Ingredients:

½ cup unsalted butter, very soft

Kosher salt and freshly ground black pepper

1 whole (6- to 8-pound) bone-in turkey breast (see Tip)

4 lemons, quartered, for garnish

Preparation:

Keep the butter nearby. Place about 1/4 cup kosher salt in a small bowl and keep nearby as well, along with a black-pepper grinder. Transfer the turkey breast to a large sheet pan and thoroughly dry all over with a paper towel; get it as bone-dry as you can. Using your hands, very liberally rub the butter all over the turkey breast. (If the butter is difficult to spread, soften it further in the microwave in 10-second intervals.) Make sure to slather the butter on the underside and bones in addition to the entire surface of the skin. Wipe your hands with a towel. Generously season the turkey all over with salt, especially inside the cavity. You don’t have to be precise here, but do go heavy on the salt — the turkey can take it. (In general, you should account for about 1 teaspoon Diamond Crystal kosher salt or 3/4 teaspoon Morton coarse kosher salt per pound.) Next, generously grind black pepper all over the turkey; again, no need to measure this. Let the turkey breast sit so the seasoning can penetrate the meat and allow the bird to come to room temperature, about 1 hour. Meanwhile, position a rack in the bottom third of the oven and heat oven to 350 degrees. Place the turkey breast in the oven, then with the oven door still open, carefully pour 1 cup water into the sheet pan. Close the oven door and roast until the turkey’s internal temperature reaches 150 degrees, 13 to 15 minutes per pound. (To read the temperature, insert an instant-read thermometer into the thickest part of one of the breasts, making sure to avoid the bone, which will give you an inaccurate reading.) Very carefully rotate the pan halfway through roasting and add another cup of water if the pan looks dry. When done roasting (1 1/2 to 2 hours), the skin should be golden brown and crispy. Let the turkey breast rest in its pan, uncovered, until cool enough to handle, at least 30 minutes and up to 1 hour. Transfer to a cutting board. Cut along one side of the breastbone with a sharp knife, then the other, cutting each breast off the bone, and keeping the skin intact. Thickly slice each breast crosswise and serve on a large platter scattered with the lemon quarters. Taste the pan juices and, if they’re a little salty, stir in a little hot water. If they need more seasoning, stir in salt and pepper. Spoon the pan juices over and around the sliced turkey.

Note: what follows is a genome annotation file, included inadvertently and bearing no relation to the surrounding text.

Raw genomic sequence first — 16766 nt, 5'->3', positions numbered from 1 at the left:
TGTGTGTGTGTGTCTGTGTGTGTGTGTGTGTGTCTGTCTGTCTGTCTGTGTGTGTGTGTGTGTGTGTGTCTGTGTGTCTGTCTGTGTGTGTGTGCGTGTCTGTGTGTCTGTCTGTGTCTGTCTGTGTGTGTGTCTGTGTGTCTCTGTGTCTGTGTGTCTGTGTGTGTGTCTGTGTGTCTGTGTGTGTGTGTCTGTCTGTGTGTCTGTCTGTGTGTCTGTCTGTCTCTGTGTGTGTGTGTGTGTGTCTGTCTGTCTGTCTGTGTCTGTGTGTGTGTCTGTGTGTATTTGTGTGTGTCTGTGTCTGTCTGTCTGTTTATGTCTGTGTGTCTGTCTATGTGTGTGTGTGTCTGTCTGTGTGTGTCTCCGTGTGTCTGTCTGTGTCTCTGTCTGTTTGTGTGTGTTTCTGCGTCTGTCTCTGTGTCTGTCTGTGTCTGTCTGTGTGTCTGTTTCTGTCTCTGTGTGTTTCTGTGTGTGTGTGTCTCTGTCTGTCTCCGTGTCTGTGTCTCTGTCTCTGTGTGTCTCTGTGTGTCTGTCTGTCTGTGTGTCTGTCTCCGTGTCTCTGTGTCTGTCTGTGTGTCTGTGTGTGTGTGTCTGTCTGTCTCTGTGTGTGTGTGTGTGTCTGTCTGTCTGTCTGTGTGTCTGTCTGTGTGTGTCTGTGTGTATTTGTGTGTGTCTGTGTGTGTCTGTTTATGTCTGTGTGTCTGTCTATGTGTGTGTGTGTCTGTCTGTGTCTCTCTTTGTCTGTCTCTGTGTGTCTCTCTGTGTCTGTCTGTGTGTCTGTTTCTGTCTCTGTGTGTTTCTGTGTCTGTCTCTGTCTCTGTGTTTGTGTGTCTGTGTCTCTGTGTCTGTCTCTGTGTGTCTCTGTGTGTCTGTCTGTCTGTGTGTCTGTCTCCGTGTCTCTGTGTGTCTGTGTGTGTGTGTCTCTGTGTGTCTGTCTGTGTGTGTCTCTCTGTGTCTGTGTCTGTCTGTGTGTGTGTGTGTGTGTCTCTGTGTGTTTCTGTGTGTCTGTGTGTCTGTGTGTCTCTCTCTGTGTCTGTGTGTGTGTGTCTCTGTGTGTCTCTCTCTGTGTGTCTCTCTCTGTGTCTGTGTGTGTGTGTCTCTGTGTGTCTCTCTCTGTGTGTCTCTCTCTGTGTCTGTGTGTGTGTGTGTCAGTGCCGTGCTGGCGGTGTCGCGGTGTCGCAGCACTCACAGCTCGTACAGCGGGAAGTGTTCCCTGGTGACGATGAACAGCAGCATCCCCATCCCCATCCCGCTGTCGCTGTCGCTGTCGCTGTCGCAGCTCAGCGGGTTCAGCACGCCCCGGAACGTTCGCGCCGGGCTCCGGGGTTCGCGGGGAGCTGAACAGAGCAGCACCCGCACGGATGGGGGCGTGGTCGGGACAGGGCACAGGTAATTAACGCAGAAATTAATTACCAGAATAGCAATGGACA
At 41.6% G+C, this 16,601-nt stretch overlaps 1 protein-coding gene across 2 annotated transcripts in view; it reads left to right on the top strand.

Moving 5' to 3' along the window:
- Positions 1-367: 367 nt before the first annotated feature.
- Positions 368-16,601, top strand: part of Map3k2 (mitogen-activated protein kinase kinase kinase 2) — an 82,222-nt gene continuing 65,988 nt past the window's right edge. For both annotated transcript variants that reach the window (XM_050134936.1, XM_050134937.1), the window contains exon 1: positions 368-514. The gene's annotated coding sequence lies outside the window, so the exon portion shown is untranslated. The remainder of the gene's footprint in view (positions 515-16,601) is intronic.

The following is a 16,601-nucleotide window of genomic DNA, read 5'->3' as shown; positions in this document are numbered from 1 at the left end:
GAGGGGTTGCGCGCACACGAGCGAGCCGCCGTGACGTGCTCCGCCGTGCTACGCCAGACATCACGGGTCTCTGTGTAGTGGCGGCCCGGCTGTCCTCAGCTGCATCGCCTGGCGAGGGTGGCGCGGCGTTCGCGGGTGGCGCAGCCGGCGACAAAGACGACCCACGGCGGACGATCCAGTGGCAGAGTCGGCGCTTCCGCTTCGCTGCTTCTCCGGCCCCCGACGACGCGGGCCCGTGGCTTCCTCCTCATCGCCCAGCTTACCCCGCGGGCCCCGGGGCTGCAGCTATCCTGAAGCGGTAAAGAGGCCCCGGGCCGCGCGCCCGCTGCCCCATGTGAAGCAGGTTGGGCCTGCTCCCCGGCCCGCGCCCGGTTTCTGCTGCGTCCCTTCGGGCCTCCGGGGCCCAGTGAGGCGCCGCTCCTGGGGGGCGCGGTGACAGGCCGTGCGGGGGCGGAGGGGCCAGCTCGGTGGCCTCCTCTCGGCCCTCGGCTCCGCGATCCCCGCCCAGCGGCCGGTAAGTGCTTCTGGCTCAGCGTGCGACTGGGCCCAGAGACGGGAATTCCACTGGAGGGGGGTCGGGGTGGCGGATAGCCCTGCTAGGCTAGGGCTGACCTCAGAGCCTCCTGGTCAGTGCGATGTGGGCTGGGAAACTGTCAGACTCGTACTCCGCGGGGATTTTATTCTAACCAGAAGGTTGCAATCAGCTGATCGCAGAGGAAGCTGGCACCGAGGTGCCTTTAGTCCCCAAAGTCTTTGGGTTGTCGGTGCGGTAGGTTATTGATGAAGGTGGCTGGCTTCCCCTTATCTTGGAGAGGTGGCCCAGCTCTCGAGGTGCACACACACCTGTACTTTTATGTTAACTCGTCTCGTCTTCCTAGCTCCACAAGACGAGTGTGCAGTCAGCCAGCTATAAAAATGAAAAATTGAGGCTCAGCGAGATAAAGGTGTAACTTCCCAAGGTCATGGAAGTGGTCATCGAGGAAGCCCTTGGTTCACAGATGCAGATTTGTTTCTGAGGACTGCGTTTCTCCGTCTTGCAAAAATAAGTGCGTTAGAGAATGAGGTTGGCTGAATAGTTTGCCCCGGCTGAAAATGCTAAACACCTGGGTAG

Tip:

If your turkey breast is frozen (most are), thaw it in the refrigerator a day or two before you plan to roast it. You can also thaw a frozen turkey breast by letting it sit — still in its packaging — in a large bucket or pot filled with cold tap water, about 30 minutes per pound. Every hour, be sure to turn the breast and change the water.

Check out the “Sunday Morning” 2021 Food Issue Recipe Index for more menu suggestions, from all of the chefs, cookbook authors, flood writers and restaurateurs featured on our program.

And head to New York Times Cooking for more delicious Thanksgiving recipes.